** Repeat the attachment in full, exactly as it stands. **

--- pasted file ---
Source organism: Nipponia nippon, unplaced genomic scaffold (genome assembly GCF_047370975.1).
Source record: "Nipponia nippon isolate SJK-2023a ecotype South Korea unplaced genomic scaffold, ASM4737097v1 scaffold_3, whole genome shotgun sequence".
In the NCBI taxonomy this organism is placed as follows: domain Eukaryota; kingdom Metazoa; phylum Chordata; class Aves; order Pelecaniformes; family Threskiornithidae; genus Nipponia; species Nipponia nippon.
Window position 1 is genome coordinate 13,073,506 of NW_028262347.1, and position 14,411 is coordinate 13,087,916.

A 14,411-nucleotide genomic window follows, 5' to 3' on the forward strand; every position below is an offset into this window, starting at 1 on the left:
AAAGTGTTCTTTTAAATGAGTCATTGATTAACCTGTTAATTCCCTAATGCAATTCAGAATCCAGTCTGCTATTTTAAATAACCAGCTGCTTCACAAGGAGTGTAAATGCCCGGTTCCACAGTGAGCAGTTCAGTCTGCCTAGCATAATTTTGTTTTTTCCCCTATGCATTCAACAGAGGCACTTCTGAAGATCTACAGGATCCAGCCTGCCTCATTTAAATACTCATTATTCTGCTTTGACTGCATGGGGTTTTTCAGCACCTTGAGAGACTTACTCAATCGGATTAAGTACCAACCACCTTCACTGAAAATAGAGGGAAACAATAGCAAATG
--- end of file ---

Source organism: Nipponia nippon, unplaced genomic scaffold (genome assembly GCF_047370975.1).
Source record: "Nipponia nippon isolate SJK-2023a ecotype South Korea unplaced genomic scaffold, ASM4737097v1 scaffold_3, whole genome shotgun sequence".
In the NCBI taxonomy this organism is placed as follows: domain Eukaryota; kingdom Metazoa; phylum Chordata; class Aves; order Pelecaniformes; family Threskiornithidae; genus Nipponia; species Nipponia nippon.
Window position 1 is genome coordinate 13,073,506 of NW_028262347.1, and position 14,411 is coordinate 13,087,916.

A 14,411-nucleotide genomic window follows, 5' to 3' on the forward strand; every position below is an offset into this window, starting at 1 on the left:
AAAGTGTTCTTTTAAATGAGTCATTGATTAACCTGTTAATTCCCTAATGCAATTCAGAATCCAGTCTGCTATTTTAAATAACCAGCTGCTTCACAAGGAGTGTAAATGCCCGGTTCCACAGTGAGCAGTTCAGTCTGCCTAGCATAATTTTGTTTTTTCCCCTATGCATTCAACAGAGGCACTTCTGAAGATCTACAGGATCCAGCCTGCCTCATTTAAATACTCATTATTCTGCTTTGACTGCATGGGGTTTTTCAGCACCTTGAGAGACTTACTCAATCGGATTAAGTACCAACCACCTTCACTGAAAATAGAGGGAAACAATAGCAAATG